Let's be honest, last week post about USB Christmas tree was a bit lame. It was fun to blink all these color leds, but that was a lot of Yocto-Color devices to connect for a result very similar to a $10 ornament you would buy from the nearest hardware store. So we decided to improve the concept.
We will not modify the tree. The goal of the improvement is to play music and make the tree illuminate itself according to the music. Usually, to do such a thing, we would have to capture the music stream and compute a Fourier transform on it. This is not the kind of stuff that you can do in a matter of minutes. So we have chosen a different approach: we will leverage Winamp. Winamp is a media-player like many others, but it's quite easy to create visualization plug-ins for it.
Let's improve the USB Christmas tree concept...
We will create this plug-in using Delphi, starting from Jan Horn's work. He wrote a nice tutorial explaining how to create a visualization plug-in for Winamp with Delphi. To make it simple: while playing music, Winamp computes the Fourier transform and sends amplitude values for each frequency band to the plug-in on a regular basis. The plug-in only has to use this data to refresh its window. In our case, in addition of to refreshing the window, we will drive the Yocto-Color leds according to the data sent by Winamp. Each frequency band will be given a color and a few RGB leds.
Once again the code specific to the Yoctopuce hardware is quite short. There are 2 important parts: the first one is related to the plug-in initialization: we need to make the inventory of connected RGB leds.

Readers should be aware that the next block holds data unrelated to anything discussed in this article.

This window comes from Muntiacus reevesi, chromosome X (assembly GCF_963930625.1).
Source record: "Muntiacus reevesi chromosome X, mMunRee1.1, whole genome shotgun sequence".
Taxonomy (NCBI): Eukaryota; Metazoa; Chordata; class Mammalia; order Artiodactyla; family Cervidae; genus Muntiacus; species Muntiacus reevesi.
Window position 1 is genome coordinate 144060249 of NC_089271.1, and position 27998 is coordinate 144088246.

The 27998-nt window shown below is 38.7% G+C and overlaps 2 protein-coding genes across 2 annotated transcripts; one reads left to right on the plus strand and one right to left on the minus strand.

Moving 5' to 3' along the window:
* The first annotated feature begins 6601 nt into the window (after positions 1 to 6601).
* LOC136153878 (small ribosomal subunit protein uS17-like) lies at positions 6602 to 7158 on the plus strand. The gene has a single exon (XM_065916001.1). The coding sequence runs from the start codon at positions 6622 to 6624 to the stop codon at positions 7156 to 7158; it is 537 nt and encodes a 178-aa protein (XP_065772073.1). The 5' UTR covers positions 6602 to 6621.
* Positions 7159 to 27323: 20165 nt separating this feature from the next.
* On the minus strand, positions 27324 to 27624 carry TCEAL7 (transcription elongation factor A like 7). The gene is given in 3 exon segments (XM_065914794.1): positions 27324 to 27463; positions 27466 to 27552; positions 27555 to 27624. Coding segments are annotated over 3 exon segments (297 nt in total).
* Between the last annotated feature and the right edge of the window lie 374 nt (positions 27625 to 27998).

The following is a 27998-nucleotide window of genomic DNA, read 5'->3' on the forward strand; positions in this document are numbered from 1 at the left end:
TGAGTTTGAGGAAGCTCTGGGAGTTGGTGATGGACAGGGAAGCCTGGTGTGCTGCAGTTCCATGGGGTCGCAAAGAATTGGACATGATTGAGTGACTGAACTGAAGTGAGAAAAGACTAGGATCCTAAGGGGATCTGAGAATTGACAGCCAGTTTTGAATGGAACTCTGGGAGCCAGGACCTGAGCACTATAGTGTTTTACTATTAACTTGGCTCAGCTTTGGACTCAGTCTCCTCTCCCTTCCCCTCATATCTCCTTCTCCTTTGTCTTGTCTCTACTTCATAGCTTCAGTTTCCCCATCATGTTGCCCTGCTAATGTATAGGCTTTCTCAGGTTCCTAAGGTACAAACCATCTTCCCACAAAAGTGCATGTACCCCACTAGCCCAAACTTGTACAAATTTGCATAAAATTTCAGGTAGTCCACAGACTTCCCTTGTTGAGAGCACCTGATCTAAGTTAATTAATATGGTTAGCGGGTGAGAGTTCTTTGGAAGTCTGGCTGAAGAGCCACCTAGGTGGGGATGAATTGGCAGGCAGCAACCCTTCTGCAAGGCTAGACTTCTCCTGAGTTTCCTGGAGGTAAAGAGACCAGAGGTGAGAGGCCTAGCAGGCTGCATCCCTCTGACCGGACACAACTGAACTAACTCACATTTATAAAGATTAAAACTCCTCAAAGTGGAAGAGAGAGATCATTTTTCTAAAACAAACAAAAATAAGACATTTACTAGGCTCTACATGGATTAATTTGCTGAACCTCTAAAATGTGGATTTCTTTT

function InitYoctoLeds() :boolean;
// init yoctopuce API
if (yRegisterHub('usb', errmsg)<>YAPI_SUCCESS) then
MessageBox(0,pchar(errmsg), 'Error', MB_OK or MB_ICONERROR);
yDisableExceptions(); // no exceptions, thank you
// enumerate all leds, we store all leds objects in a list
led := yFirstColorLed();
while (led<>nil) do
And when Winamp calls us for an UI refresh, we compute colors and set the leds, that's it.
colors are computed and stored in the array color[0..ColorsCount];
UI is refreshed, lets handle the leds.
for j:=0 to 1 do
i:=j; // first even indexes then odd ones
while (i<leds.count) do
TYcolorLed(leds[i]).set_HslColor( color [i mod ColorsCount] );
There is one subtlety however. When a command is sent to a Yoctopuce device, it will stay busy for a few milliseconds. It is still possible to send new commands to it, but following calls will be blocking until the module is idle again. Since there are two leds per module, the command for the second led will have to wait until the first one is processed. For most applications this is not an issue, but in our case we want to go as fast as possible to synchronize all leds. So we will set leds with an even index first, then the ones with an odd index. This interleaves calls and avoids wasting time waiting. In this way, we can refresh the 22 leds on our Christmas tree within 30ms approximately.
Ok, this is not the prettiest UI, but that was not the point.
And here is a video of the result. Better than a $10 ornament, isn't it?